National Archaeological Museum

Posted in Ancient World, Antiquities, Art, Conservation

(Re)Discovering Tiberius

Statue of Tiberius
Statue of Tiberius, Roman, 1st century A.D. Bronze, 96 7/8 in. (246 cm) high. Soprintendenza Speciale per i Beni Archeologici di Napoli e Pompei - Museo Archeologico Nazionale di Napoli, Laboratorio di Conservazione e Restauro

Newly cleaned and conserved at the Getty Villa, this monumental Roman statue will go on view October 16. More»

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Posted in Antiquities, Behind the Scenes, Conservation, Exhibitions and Installations, Getty Villa, J. Paul Getty Museum

Apollo’s Drapery: An Unfolding Puzzle

Antiquities conservator Erik Risser working on the Apollo’s drapery in the Conservation Studio at the Getty Villa

A new exhibition opening at the Getty Villa, Apollo from Pompeii: Investigating an Ancient Bronze, marks the completion of an 18-month conservation project that developed in collaboration with the Museo Archeologico Nazionale in Naples. The exhibition presents the different aspects… More»

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      gettypubs:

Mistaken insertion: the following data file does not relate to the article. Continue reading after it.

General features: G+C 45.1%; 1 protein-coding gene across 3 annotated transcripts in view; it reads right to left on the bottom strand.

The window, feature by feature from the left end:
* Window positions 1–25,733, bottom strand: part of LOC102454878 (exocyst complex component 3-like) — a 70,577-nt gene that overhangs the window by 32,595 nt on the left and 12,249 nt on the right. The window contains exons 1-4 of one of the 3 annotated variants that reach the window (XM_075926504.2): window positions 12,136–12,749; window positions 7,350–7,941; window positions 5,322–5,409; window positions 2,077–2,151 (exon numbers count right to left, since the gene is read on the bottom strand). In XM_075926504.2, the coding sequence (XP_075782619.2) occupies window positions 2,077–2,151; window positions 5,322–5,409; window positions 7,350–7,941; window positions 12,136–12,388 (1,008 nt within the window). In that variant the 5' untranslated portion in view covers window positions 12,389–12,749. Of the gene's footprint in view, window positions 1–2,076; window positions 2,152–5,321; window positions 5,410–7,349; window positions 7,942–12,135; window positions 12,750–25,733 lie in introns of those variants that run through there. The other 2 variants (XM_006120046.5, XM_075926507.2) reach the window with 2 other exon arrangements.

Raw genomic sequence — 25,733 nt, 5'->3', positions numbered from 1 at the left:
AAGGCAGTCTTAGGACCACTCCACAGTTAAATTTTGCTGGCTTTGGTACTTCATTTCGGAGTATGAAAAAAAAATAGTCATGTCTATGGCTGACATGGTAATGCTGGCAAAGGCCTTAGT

COBALT

      The histories of many colors are amazing, but cobalt may well have the most brilliant of them all. From the Ming Dynasty to Renaissance Italy, cobalt was a popular glaze for porcelain and other ceramics. Cobalt ink is invisible unless exposed to flame, which turns it a vivid green. In the 17th century, this quality made Europeans believe it was witchcraft, but decades later it was used as a neat trick on fire screens. It wasn’t until 1802 that painters added cobalt to their palette. 

      It is this little tidbit from cobalt’s history that saved master forger Han van Meergeren’s skin after WWII, when he was tried for collaborating with the Nazis. Want to find out how some art history sleuthing and smart science got him a not guilty verdict? Hint: Don’t try to forge a Vermeer with cobalt! 

      Read all about it in The Brilliant History of Color in Art!

      Images, clockwise:

      Glazed earthenware dish with a marchant ship, Italy, about 1510. 

      Glazed earthenware tile floor, Spain, about 1425-50.

      Porcelain lidded vase, China, about 1662-1772.

      All objects from the J. Paul Getty Museum. 

      12/18/14

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